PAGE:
Onshore wind farm
Mumbida wind farm is a 55MW onshore wind-based power project being constructed in Western Australia. The wind farm facility is expected to be fully operational by December 2012. The project is estimated to cost around A$150m.
The facility will generate enough electricity (about 137GWh) a year to meet the needs of approximately 35,000 Australian homes and will offset nearly 200,000t of greenhouse gas emissions annually. It will play an important role in meeting Western Australia’s share of the Commonwealth Governments’ target of producing 20% of the country’s total electricity from renewable sources by 2020.
The entire output of the wind farm will be purchased by Water Corporation to offset the energy requirements of the recently commissioned Binningup Desalination Plant.
The project is owned and being developed by Mumbida Wind Farm, a wholly-owned subsidiary of Mumbida Wind Farm Holdings, which itself is a 50-50 joint venture between Verve Energy, a Western Australian government-owned utility, and energy infrastructure trust (EIT).
Funding for the construction and operation of the wind farm is being provided by ANZ (Australia and New Zealand Banking Group), BNP Paribas and National Australia Bank (NAB).
The Mumbida project site is located 25 miles south-east of Geraldton, in the mid-west region of Western Australia, and approximately 211 miles north of Perth, the largest city in Western Australia.
The site is highly suitable for wind energy generation as it is situated on a high tableland, with gentle up and down terrain, a maximum elevation of 820ft and clear exposure to south-easterly winds.
Mumbida wind power station has been in development for the past ten years.
The original project plan called for the installation 50 wind turbines, each with a generating capacity of 600kW. By the time the project was finalised, the size of turbines was increased and the number was reduced to 22 of 2,500kW each.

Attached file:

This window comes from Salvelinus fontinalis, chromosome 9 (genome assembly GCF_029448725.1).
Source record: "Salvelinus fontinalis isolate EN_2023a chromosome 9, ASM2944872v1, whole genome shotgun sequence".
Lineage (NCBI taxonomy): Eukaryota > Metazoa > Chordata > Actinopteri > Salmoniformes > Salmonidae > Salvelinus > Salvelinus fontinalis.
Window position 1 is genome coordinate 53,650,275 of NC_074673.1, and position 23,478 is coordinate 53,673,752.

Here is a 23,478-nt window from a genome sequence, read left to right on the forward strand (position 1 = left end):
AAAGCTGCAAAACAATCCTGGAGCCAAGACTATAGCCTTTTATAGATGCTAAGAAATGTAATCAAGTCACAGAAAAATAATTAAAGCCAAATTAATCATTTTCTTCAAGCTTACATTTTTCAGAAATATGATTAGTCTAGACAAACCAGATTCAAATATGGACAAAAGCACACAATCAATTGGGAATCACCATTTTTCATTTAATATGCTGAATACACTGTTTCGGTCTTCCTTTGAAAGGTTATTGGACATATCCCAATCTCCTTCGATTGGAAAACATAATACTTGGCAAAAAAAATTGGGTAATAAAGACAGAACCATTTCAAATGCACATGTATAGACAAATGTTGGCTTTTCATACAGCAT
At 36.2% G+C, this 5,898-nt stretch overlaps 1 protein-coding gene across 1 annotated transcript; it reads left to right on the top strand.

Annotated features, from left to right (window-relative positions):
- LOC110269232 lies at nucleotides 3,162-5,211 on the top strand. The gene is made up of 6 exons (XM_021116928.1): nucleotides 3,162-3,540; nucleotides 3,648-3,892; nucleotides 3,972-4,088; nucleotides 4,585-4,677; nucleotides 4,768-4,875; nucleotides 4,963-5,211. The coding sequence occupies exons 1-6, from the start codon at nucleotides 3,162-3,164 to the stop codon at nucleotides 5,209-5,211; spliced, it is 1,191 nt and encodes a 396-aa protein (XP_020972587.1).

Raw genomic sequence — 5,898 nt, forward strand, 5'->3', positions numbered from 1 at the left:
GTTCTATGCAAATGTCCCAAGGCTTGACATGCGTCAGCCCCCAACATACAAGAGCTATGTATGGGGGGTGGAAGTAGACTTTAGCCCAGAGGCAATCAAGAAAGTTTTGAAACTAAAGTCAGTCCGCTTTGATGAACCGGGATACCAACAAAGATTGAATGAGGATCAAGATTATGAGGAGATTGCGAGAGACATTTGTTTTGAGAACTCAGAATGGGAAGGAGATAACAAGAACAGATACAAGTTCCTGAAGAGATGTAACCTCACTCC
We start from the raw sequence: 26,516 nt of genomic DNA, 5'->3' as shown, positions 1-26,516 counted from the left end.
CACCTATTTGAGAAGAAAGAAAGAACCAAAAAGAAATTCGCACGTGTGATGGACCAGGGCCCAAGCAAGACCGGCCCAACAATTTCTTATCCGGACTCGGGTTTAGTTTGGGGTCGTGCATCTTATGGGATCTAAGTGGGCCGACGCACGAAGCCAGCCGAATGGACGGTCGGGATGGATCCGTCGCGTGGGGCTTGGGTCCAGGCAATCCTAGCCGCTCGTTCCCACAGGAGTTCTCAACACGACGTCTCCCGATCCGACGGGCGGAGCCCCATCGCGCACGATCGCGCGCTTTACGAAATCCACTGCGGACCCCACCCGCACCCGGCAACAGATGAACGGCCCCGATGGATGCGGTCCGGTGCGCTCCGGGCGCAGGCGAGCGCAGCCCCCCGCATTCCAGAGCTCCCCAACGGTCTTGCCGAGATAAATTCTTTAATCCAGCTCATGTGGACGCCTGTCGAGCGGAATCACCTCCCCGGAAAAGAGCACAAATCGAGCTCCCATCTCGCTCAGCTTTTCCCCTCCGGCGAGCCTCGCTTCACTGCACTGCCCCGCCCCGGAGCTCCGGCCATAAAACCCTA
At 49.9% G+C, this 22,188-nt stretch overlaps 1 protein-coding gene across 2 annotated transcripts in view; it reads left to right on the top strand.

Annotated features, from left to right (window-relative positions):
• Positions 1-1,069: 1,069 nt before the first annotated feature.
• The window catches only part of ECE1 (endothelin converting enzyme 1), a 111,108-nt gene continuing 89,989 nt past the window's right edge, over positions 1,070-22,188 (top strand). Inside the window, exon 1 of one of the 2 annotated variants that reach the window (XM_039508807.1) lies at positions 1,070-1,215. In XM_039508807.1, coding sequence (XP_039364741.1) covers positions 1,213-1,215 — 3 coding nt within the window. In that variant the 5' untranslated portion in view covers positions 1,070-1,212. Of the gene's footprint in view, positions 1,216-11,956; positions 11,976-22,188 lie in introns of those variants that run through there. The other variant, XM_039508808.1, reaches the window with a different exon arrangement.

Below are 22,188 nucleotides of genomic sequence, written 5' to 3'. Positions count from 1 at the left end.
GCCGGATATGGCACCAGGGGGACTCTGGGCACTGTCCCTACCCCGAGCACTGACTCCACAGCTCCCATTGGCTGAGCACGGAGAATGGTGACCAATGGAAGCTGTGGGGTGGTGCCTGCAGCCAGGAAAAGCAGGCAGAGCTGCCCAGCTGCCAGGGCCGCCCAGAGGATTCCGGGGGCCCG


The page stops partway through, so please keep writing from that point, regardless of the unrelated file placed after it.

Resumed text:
In 2008, Verve Energy collaborated with Macquarie Capital to form a joint venture for the construction and operation of the wind power station.
In June 2009, a planning application was submitted to the former City of Geraldton-Greenough Council, with approval being granted two months later. Agreements with local land owners were signed during 2009-10 and preliminary work on the project started in May 2011.
In January 2012, EIT acquired Macquarie’s 50% share in the project.
Macarthur is a 420MW wind farm being constructed near Hamilton, 260km west of Melbourne in the state of Victoria.
Mumbida wind power plant project includes installation of 22 GE 2.5-100 wind turbine generators (WTG), electrical and civil balance of the wind farm, construction of a 22kV/132kV substation, installation of underground cables and construction of access roads.
Mumbida wind farm marks the entry of GE’s wind turbines in the Australia-New Zealand region.
GE’s 2.5MW wind turbine series is designed to meet the rising demands of the wind energy sector. It is fitted with a static magnet generator to achieve higher efficiency even at low wind speeds. The turbines rotor diameter is 308ft.
The 22 WTGs are to be fitted on 278.8ft high towers, each made up of five sections. The power station will be connected to the existing 132kV Three Springs – Mungarra transmission line operated by Western Power.
Construction on the Mumbida wind energy project started with site establishment work in the third quarter of 2011. The project is expected to take 19 months to complete.
The laying of the foundations for the 22 WTGs was nearing completion in April 2012. Each foundation contains more than 300t of concrete and 37t of steel. A 1,200t crane will be used to erect the towers and to lift the nacelles and 164ft-long blades.
An engineering, procurement and construction (EPC) contract to build the wind farm was awarded to a consortium of Leighton Contractors, a fully-owned subsidiary of Leighton Holdings, and GE in June 2011. The value of the contract is A$130m.
GE also has a ten-year agreement to provide maintenance services once the wind farm enters into service.
Support structures for the project are being supplied by Kiewa Valley Engineering (KVE). Blue Water Shipping is responsible for the transportation of 22 WTGs. Nacelles and hubs are to be shipped from Brake in Germany, while blades will be transported from Santos, Brazil.
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